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It seemed such a good idea at the time. Hey, I said, let’s not go to a pub for lunch to mark the end of our exercise class for the summer. I’ve got a better idea: come to my place.

Now that would have been OK if I had been addressing, say, a couple of friends. But no, I was rashly issuing this invitation to my entire class. That’s all my exercise mat-mates and our Great Leader. Oh yes please, they all said, with an equally rash enthusiasm.

No relaxing lunch in a pub garden, no kitchen staff taking responsibility for feeding 15 of us and clearing up afterwards. Everything is down to me, the daft one who’d opened her mouth and let something oddballish tumble out.

In fact I don’t regret offering to host the lunch. It’s going to be a pleasure to have everyone here as they are all such dear and good friends.

Typically of me, I am going into this great event – and, as I write, it is less than 24 hours until lift-off – with an absolute mountain of tasks to be completed. I know this because I have made lists, dozens of them, which flutter like over-sized confetti out of pockets and bags, off worktops and tables, whenever I move. They instruct me to do such things as ‘Get spare plates from cellar’ and ‘Dust top of grandfather clock’ (some of my friends are tall).

However, totally against the odds, and in a wholly uncharacteristic way, I’ve cleaned the house and done the shopping. My reward should be a long lie-down, for at least six months, but there are lists to be checked, tasks to be ticked off and added to, and panic stations to be manned.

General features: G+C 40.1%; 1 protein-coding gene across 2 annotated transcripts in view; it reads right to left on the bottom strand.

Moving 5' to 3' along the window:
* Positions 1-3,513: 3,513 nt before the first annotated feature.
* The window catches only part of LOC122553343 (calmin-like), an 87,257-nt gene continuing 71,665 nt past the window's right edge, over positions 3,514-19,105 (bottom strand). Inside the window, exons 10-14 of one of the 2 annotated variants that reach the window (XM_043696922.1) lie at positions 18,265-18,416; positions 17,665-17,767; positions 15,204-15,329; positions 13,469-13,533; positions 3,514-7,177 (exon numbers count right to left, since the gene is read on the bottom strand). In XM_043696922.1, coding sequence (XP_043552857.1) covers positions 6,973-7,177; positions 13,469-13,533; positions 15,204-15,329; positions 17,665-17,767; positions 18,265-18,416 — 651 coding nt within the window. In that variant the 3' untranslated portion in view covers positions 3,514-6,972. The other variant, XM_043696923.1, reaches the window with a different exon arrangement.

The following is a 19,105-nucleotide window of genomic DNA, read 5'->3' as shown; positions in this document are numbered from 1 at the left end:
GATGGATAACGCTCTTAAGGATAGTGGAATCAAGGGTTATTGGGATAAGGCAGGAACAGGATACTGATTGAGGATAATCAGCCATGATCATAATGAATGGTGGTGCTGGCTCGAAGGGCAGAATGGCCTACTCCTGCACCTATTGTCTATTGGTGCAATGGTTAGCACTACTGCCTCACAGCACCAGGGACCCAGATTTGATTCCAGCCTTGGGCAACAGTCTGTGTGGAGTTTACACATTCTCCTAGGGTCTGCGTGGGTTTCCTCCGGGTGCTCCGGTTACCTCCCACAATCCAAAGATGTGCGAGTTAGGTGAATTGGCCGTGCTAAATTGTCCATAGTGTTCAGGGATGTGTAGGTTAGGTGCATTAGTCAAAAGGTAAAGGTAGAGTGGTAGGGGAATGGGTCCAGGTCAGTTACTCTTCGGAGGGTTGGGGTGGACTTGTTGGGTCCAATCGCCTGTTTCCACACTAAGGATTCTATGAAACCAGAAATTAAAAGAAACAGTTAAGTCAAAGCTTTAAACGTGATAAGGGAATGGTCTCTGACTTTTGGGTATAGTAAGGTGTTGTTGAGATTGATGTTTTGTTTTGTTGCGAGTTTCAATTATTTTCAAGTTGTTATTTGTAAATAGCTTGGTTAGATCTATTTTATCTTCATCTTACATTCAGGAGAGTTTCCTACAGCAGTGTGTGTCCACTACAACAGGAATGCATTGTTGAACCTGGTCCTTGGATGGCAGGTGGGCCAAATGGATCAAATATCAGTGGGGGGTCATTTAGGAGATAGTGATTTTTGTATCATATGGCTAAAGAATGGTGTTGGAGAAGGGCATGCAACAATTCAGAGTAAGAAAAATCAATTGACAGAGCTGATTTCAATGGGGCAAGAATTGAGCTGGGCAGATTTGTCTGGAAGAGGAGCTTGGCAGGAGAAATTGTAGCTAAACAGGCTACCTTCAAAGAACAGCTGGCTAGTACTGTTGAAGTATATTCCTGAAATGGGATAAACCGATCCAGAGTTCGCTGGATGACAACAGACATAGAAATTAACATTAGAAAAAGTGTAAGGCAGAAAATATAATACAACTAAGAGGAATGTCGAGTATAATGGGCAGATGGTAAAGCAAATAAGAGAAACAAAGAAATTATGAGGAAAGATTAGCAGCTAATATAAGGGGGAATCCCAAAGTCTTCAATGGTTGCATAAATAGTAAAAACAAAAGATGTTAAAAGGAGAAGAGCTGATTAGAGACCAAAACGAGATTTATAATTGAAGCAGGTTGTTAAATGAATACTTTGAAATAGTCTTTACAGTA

I’ve changed my mind 28 times on what we’re going to eat. Summery stuff, obviously, so no nice comforting (and straightforward) vat of something stewy that would just need a bit of bread for mopping.

Summery food tends to be a little bit of this, a little bit of that. Mine is to be a multiple choice menu – or at least that’s how it appears in my head. Time will tell.

First off the production line was a delicious salad dressing. Get the basics out of the way, I told myself, as I stowed it in the fridge. Unfortunately, within an hour Geoff and I had consumed half of it without thinking when we had salad for lunch.

Already in the fridge were about a dozen avocado pears, irresistibly reduced in price because they were verging on the squidgy side of ripe. It seemed such a good idea to get loads of them,  but now I can’t think of a good reason for having done so. The same with a small van-load of cherry tomatoes, which will almost certainly be mush by morning. They looked so full of promise when I impulsively decided to give them a home.

I’ve made caponata, all dense and delicious, the product of only about six hours’ chopping and stirring, flavouring and praying over. The big question is, will I remember I’ve got it? Will it remain in the fridge, buried under a mountain of avocados and mushy tomatoes, or will I be alert enough to check one of my lists and bring it out for its hour of glory?